Everyone has goals. Some of us even have multiple goals running all at the same time with different outcomes, ambitions, and parameters for success. In fact, it is easy to become overwhelmed with the number of things we wish to achieve, and the more plates you have in the air, the harder it is to keep them all spinning.
No matter what you’re trying to achieve, these three strategies are tried and tested ways to help you accomplish exactly what it is you want, helping you keep all your chosen plates in the air and to achieve all your important goals.
Track your performance
Nothing makes you more likely to succeed than tasting success. If you see that you’re doing well at something you receive a boost of positive reinforcement and continue to behave accordingly. Therefore, by tracking your small scale successes that you achieve along the road to your ultimate end point you are more likely to stay on target.
For example, if your dream goal is to buy a car then you will need to set yourself the ultimate goal of saving for the car itself. However, it is recommended that you also set up three to four smaller “sub” goals, such as the money you will need for the insurance and the tax. Reward yourself each time you meet one of these sub goals, and that way your success will encourage you to continue saving for the car itself.
The human brain responds to visual stimuli in 0.25 seconds. This is what makes visual motivation so powerful when it comes to achieving your goals. If there is something that you are particularly saving for – be it a car, a wedding, or a holiday, - then put a picture of the thing you are trying to achieve in tactical positions around your house or your place of work.
For example, if you are saving for a car, then put a picture of the car you wish to buy on your mirror, in your wallet, or on your desktop background at work. By keeping it always in your field of vision you are less likely to be distracted into spending money on something else, and will be more likely to achieve your ultimate goal.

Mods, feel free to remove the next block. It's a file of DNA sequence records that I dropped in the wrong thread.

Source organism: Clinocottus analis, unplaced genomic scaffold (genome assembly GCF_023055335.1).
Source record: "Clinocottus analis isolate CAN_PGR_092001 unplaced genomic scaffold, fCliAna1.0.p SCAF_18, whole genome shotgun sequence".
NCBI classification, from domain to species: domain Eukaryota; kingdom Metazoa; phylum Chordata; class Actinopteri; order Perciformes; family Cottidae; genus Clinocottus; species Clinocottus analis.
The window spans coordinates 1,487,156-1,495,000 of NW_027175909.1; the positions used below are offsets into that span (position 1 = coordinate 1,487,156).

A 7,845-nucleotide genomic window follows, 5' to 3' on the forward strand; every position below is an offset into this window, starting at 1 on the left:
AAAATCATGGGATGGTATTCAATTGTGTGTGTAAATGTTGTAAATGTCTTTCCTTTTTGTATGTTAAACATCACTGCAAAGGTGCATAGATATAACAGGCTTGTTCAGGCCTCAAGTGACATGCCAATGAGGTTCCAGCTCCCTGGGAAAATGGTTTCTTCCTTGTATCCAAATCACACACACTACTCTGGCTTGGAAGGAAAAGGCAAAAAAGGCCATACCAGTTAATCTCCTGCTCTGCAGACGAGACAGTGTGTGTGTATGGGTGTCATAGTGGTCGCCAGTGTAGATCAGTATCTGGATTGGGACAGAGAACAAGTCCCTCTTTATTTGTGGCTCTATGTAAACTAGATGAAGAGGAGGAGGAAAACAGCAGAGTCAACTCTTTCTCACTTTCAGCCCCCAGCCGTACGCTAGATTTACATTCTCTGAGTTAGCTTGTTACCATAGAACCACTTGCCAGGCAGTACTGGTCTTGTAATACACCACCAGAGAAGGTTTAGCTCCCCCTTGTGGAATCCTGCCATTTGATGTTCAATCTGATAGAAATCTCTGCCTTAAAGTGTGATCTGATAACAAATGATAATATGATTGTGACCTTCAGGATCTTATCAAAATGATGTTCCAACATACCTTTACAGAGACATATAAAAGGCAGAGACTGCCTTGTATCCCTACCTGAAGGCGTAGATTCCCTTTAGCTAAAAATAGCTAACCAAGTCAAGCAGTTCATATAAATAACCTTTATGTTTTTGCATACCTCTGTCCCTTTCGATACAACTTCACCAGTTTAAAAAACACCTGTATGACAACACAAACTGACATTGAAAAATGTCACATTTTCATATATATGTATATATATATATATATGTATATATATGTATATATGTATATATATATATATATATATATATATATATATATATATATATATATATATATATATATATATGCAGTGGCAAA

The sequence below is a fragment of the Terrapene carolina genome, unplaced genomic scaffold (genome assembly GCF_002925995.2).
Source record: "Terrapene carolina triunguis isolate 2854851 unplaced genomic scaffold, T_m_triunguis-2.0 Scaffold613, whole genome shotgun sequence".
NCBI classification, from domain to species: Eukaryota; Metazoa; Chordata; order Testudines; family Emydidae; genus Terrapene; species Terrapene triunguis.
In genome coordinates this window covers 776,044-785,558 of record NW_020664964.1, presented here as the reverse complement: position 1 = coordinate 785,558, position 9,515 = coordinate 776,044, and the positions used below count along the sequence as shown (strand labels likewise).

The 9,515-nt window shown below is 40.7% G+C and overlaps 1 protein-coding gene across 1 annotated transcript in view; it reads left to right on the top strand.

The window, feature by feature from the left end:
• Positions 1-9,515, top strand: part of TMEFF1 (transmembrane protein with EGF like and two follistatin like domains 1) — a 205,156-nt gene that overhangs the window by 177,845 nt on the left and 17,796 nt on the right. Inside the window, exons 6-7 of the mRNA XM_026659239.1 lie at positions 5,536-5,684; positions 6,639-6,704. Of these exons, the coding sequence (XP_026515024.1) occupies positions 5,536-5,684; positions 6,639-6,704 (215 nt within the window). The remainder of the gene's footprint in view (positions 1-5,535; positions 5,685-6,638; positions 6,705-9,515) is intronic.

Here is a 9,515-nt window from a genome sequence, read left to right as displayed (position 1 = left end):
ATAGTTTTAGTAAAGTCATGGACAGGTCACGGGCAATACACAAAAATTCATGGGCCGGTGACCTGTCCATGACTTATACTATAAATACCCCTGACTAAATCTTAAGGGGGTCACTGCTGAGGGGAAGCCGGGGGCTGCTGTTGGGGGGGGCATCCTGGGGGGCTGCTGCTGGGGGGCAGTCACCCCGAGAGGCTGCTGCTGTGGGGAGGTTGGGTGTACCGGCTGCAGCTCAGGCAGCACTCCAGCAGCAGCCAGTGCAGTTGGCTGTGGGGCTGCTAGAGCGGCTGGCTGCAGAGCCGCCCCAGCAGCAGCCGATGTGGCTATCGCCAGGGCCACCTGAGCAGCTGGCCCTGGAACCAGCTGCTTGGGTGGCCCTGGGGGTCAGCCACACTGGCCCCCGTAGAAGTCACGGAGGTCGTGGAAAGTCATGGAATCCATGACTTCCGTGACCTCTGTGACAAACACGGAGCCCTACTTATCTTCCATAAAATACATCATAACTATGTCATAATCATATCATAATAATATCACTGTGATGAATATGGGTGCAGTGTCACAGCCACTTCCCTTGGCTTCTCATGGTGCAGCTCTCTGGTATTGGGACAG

Achieving your goals is easier if you engage in behaviour that maximises your success with the least amount of input. The 80/20 principle is a principle that states that 80% of all output comes from only 20% of total input.
This means that if you are an investor, 80% of your returns will come from 20% of your investments. Or, if you are a student then 80% of your knowledge base will come from 20% of your lectures.
To maximise your savings you need to see which behaviours are earning you the most in savings. Go through your saving Steps and see which are the most successful. Then, concentrate on how to improve these steps to make them more efficient and save even more, whilst eliminating those that bring in no savings whatsoever.
Similarly, 80% of your money is likely being spent on 20% of your total outgoings. Look at your personalised spending data over the past six months in order to ascertain where you are spending the most money and work on minimising this as much as possible, as well as working to cut out all miscellaneous spends (such as take away coffee) completely.